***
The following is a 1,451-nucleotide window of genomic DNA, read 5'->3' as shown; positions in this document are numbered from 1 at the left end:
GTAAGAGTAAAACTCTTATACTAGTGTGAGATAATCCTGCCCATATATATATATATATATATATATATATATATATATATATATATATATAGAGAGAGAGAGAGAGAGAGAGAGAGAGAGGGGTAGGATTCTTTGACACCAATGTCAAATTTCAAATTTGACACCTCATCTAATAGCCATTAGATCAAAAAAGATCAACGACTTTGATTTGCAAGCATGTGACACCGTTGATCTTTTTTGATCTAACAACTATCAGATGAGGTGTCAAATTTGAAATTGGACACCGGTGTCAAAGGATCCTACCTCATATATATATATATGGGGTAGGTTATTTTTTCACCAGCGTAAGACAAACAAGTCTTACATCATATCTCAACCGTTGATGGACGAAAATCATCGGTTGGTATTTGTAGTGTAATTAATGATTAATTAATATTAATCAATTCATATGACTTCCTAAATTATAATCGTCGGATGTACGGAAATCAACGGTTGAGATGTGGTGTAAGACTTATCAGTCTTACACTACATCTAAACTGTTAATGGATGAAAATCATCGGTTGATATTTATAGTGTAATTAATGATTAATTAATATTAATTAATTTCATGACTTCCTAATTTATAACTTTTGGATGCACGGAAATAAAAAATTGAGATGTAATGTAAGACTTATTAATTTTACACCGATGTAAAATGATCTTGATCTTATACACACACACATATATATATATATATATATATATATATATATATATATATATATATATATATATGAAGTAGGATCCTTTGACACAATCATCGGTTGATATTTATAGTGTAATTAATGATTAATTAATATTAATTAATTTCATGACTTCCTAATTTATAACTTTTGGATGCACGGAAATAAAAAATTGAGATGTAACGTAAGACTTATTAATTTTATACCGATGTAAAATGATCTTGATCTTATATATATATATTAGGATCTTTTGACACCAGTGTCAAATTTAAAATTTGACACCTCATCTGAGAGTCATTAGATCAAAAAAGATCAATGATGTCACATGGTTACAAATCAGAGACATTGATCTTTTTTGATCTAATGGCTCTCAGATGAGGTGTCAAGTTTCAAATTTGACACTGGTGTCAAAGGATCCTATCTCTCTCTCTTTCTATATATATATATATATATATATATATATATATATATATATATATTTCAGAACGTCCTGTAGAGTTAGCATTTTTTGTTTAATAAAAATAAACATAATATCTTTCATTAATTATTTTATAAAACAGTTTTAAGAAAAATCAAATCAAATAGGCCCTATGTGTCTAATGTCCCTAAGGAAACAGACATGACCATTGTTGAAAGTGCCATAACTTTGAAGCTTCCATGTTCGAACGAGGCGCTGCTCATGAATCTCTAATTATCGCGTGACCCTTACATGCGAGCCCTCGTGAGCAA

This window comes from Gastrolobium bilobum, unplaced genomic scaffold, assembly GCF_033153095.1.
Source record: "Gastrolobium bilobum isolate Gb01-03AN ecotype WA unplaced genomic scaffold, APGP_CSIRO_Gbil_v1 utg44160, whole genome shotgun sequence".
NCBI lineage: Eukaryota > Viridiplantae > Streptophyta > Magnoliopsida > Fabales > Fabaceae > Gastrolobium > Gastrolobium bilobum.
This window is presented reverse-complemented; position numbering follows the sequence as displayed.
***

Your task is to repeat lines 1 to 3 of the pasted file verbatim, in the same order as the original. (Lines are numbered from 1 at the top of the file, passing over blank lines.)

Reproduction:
The following is a 1,451-nucleotide window of genomic DNA, read 5'->3' as shown; positions in this document are numbered from 1 at the left end:
GTAAGAGTAAAACTCTTATACTAGTGTGAGATAATCCTGCCCATATATATATATATATATATATATATATATATATATATATATATATATAGAGAGAGAGAGAGAGAGAGAGAGAGAGAGGGGTAGGATTCTTTGACACCAATGTCAAATTTCAAATTTGACACCTCATCTAATAGCCATTAGATCAAAAAAGATCAACGACTTTGATTTGCAAGCATGTGACACCGTTGATCTTTTTTGATCTAACAACTATCAGATGAGGTGTCAAATTTGAAATTGGACACCGGTGTCAAAGGATCCTACCTCATATATATATATATGGGGTAGGTTATTTTTTCACCAGCGTAAGACAAACAAGTCTTACATCATATCTCAACCGTTGATGGACGAAAATCATCGGTTGGTATTTGTAGTGTAATTAATGATTAATTAATATTAATCAATTCATATGACTTCCTAAATTATAATCGTCGGATGTACGGAAATCAACGGTTGAGATGTGGTGTAAGACTTATCAGTCTTACACTACATCTAAACTGTTAATGGATGAAAATCATCGGTTGATATTTATAGTGTAATTAATGATTAATTAATATTAATTAATTTCATGACTTCCTAATTTATAACTTTTGGATGCACGGAAATAAAAAATTGAGATGTAATGTAAGACTTATTAATTTTACACCGATGTAAAATGATCTTGATCTTATACACACACACATATATATATATATATATATATATATATATATATATATATATATATATATATATGAAGTAGGATCCTTTGACACAATCATCGGTTGATATTTATAGTGTAATTAATGATTAATTAATATTAATTAATTTCATGACTTCCTAATTTATAACTTTTGGATGCACGGAAATAAAAAATTGAGATGTAACGTAAGACTTATTAATTTTATACCGATGTAAAATGATCTTGATCTTATATATATATATTAGGATCTTTTGACACCAGTGTCAAATTTAAAATTTGACACCTCATCTGAGAGTCATTAGATCAAAAAAGATCAATGATGTCACATGGTTACAAATCAGAGACATTGATCTTTTTTGATCTAATGGCTCTCAGATGAGGTGTCAAGTTTCAAATTTGACACTGGTGTCAAAGGATCCTATCTCTCTCTCTTTCTATATATATATATATATATATATATATATATATATATATATATATTTCAGAACGTCCTGTAGAGTTAGCATTTTTTGTTTAATAAAAATAAACATAATATCTTTCATTAATTATTTTATAAAACAGTTTTAAGAAAAATCAAATCAAATAGGCCCTATGTGTCTAATGTCCCTAAGGAAACAGACATGACCATTGTTGAAAGTGCCATAACTTTGAAGCTTCCATGTTCGAACGAGGCGCTGCTCATGAATCTCTAATTATCGCGTGACCCTTACATGCGAGCCCTCGTGAGCAA

This window comes from Gastrolobium bilobum, unplaced genomic scaffold, assembly GCF_033153095.1.